Born in Detroit on March 25, 1954, Nathan Lamar Watts was raised an only child on the city’s gritty west side. Inspired by jazz great Lee Morgan, he took up trumpet in elementary school, forming a trio with friends and fellow future session stars Ollie Brown on drums and Ray Parker Jr. on clarinet. When he wasn’t in school, Nathan would stroll over to Motown’s Hitsville Studios to watch through the basement window as the Funk Brothers worked their magic. Another passion was the rock & roll of Jimi Hendrix, Deep Purple, Rare Earth, Mahogany Rush, and Steppenwolf, many of whom played at the nearby Grande Ballroom—“a rock club in the middle of the ghetto.” When Parker Jr. switched to guitar, he and Brown encouraged Watts to pick up bass so they could remain a trio. Nathan made the switch around the time he graduated from Northwestern High School, when he bought a National Bass from Montgomery Ward. Watts learned his first bass line, James Brown’s “Cold Sweat,” and began soaking up the influence of Motor City heavies like James Jamerson, Tony Newton, and Bob Babbitt. (“You had to know Babbitt’s bass solo from [Dennis Coffey’s] ‘Scorpio’ to work in Detroit.”) By then, Parker had moved on to join Marvin Gaye’s band, so Nathan joined a local group called the Final Decision. As a backup plan, he went to school to study accounting.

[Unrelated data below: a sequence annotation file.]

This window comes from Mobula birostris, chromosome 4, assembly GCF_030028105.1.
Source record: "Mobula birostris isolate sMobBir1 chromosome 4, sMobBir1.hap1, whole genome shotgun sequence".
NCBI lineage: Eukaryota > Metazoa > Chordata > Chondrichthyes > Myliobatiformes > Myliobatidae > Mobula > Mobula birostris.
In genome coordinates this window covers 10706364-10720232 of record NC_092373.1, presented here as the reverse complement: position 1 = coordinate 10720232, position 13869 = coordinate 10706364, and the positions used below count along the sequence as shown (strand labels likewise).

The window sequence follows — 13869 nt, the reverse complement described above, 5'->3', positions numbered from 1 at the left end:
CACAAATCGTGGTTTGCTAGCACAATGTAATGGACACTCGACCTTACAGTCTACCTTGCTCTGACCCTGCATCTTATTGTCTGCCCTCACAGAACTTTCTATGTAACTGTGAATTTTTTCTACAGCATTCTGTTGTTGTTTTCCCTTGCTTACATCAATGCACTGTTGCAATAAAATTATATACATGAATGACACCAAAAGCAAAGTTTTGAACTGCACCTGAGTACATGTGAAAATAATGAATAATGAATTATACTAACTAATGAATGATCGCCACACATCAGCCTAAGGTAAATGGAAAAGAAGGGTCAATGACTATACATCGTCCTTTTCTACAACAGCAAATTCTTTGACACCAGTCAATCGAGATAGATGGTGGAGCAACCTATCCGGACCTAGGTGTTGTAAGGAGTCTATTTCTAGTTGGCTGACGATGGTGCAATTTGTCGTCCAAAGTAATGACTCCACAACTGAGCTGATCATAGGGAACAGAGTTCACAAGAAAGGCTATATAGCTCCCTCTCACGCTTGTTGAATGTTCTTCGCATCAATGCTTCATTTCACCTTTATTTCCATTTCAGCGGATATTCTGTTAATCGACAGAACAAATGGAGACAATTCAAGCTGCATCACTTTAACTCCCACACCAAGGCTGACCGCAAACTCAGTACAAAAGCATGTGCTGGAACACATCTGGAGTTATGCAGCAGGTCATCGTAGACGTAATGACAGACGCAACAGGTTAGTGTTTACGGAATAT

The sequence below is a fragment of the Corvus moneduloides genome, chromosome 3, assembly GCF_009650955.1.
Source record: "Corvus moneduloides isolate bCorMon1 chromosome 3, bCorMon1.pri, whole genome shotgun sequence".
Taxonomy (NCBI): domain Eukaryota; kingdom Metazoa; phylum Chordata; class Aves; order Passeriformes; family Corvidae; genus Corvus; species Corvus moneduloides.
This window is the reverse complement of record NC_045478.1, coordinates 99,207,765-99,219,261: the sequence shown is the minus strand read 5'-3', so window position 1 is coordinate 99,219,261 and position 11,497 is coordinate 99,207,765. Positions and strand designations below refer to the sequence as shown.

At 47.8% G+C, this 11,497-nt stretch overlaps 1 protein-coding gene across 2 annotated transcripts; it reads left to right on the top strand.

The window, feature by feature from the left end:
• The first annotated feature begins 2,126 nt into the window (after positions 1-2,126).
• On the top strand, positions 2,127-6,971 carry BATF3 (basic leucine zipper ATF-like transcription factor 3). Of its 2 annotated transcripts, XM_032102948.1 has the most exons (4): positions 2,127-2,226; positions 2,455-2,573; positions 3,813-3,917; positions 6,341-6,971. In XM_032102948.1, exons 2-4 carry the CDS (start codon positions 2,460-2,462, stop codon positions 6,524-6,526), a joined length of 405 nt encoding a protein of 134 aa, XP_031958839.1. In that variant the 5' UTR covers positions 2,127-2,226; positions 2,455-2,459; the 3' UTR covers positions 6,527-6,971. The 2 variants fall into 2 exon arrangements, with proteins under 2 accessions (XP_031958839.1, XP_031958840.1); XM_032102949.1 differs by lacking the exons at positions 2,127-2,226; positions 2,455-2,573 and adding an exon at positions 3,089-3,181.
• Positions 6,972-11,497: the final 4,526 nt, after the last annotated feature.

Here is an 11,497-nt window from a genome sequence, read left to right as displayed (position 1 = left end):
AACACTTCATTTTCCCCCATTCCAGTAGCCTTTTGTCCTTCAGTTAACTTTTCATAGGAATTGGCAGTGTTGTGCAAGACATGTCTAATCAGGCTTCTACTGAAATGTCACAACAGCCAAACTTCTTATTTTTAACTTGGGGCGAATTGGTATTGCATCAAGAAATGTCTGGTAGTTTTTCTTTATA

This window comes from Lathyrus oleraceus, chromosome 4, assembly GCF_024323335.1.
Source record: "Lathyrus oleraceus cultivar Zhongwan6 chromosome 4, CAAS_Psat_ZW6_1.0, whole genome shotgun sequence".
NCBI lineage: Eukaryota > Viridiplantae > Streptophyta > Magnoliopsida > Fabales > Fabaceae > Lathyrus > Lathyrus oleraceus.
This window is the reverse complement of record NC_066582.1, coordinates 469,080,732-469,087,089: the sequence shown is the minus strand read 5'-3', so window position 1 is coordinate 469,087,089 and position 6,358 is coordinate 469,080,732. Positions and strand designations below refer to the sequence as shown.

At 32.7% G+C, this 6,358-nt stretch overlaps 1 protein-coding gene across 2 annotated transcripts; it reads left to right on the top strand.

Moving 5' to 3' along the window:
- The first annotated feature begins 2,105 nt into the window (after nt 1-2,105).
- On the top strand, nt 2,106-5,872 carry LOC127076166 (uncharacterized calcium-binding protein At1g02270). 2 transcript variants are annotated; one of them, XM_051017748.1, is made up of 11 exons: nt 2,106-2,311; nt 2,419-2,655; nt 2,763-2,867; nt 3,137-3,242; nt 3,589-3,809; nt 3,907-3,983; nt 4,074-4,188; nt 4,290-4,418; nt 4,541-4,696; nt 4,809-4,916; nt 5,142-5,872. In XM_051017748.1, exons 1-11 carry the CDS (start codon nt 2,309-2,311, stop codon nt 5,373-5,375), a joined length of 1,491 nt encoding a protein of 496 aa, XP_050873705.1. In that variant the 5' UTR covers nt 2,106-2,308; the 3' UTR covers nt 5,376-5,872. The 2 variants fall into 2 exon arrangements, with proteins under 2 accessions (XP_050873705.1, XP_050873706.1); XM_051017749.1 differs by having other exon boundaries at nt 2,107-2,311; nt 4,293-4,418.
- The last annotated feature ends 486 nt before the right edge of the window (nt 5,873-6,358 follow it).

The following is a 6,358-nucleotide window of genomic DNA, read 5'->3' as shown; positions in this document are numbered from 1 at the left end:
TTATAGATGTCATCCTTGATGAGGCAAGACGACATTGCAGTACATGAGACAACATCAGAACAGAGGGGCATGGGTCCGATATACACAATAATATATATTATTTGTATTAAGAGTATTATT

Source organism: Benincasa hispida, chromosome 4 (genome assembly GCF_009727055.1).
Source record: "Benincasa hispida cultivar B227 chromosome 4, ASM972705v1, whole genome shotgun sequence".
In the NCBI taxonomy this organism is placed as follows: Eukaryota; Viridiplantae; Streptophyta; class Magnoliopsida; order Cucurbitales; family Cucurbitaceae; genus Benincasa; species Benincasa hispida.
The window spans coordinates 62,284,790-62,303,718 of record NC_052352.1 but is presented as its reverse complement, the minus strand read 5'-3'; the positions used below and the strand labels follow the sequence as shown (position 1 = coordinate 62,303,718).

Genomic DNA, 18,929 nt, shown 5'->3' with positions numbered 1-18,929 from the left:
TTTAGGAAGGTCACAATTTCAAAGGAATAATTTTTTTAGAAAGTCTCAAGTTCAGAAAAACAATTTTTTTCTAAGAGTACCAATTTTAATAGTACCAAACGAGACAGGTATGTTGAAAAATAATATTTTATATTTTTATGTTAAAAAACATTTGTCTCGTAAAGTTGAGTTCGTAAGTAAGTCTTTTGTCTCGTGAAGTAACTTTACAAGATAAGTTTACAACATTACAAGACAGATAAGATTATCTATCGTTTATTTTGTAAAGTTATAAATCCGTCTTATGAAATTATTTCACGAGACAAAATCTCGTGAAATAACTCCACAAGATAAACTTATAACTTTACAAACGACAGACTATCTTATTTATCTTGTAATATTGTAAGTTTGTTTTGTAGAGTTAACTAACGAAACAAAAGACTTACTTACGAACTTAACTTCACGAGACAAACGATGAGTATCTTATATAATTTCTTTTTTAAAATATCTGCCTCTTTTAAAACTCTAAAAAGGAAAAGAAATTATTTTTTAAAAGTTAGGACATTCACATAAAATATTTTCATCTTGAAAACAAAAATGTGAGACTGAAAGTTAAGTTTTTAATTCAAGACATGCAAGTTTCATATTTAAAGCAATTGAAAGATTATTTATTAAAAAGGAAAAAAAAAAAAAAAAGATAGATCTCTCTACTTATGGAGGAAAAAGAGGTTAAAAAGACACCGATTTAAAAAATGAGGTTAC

That would all change on a sunny August day in 1974, when his mom yelled down the street to tell him he had a call from Stevie Wonder’s office.